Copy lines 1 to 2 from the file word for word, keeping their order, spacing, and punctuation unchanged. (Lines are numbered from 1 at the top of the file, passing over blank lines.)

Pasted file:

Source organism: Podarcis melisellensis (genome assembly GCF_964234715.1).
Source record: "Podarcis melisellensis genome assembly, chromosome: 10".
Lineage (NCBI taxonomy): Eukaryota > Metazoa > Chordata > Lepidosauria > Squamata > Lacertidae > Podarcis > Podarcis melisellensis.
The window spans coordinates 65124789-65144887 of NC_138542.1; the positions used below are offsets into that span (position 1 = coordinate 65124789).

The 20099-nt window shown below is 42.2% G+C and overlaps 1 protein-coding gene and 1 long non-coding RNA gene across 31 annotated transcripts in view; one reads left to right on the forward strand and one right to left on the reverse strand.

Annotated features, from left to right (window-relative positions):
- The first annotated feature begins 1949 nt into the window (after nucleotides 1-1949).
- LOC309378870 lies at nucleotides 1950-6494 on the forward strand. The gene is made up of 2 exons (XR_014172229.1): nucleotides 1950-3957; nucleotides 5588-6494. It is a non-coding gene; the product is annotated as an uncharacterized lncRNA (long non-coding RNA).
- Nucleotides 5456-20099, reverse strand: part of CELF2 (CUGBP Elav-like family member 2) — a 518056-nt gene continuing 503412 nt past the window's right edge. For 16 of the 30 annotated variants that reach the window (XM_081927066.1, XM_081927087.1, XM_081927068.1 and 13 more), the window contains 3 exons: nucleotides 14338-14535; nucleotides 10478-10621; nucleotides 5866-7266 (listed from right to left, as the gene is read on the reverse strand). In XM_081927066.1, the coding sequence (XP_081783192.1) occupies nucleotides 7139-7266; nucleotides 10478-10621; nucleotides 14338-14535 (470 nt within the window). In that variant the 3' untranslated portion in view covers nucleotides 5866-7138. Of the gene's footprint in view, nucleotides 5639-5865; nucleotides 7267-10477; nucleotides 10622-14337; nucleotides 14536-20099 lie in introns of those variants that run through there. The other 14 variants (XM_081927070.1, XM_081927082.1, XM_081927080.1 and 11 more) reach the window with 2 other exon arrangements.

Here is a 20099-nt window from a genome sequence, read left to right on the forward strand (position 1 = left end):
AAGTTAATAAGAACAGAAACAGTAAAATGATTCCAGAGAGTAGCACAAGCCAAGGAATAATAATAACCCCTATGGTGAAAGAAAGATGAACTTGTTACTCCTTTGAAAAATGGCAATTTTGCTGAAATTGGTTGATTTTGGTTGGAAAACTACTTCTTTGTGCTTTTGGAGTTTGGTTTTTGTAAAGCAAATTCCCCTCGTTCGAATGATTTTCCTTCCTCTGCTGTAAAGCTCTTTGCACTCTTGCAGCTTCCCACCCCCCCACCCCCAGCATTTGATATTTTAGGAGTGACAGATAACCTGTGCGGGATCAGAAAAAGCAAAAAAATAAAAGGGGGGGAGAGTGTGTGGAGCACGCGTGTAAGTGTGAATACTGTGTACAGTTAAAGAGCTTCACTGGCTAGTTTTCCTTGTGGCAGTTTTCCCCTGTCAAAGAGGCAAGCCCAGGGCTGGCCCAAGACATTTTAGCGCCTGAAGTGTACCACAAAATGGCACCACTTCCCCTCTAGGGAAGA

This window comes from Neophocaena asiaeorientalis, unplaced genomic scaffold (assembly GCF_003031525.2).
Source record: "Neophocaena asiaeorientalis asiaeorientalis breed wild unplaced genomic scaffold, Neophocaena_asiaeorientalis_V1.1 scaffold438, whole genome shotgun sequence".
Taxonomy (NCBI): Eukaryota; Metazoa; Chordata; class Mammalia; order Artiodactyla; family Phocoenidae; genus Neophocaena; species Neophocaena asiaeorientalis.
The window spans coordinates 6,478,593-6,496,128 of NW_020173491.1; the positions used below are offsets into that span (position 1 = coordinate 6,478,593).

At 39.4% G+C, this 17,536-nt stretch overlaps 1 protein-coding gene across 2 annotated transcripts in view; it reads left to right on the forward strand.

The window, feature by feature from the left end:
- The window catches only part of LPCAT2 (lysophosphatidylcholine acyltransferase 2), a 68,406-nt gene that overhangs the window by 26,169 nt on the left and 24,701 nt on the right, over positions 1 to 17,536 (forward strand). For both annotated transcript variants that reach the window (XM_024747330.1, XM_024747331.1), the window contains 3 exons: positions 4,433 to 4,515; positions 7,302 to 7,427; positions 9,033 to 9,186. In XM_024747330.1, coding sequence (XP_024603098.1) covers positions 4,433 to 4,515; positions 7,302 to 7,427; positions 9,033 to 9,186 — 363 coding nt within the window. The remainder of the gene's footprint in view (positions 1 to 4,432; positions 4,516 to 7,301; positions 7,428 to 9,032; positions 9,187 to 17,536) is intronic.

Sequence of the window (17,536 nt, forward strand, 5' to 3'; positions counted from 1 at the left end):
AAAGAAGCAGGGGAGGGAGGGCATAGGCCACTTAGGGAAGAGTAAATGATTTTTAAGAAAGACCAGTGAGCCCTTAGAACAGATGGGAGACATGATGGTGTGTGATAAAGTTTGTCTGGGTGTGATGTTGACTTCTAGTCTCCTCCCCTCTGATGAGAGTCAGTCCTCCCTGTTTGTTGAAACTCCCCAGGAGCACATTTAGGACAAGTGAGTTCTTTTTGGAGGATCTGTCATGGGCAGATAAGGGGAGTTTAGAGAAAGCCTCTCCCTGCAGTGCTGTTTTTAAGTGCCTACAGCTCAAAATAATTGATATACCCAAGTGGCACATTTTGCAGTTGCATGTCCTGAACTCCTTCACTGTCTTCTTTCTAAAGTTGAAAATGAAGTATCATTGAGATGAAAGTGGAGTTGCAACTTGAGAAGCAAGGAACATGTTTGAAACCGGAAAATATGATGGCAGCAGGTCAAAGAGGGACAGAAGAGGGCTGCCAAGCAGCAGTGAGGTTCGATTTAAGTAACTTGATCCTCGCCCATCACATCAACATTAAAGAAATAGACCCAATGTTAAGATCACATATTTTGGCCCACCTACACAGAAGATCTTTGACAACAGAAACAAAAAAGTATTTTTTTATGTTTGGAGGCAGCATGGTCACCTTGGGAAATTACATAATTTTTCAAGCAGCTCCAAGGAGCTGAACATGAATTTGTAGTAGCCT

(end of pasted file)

Source organism: Podarcis melisellensis (genome assembly GCF_964234715.1).
Source record: "Podarcis melisellensis genome assembly, chromosome: 10".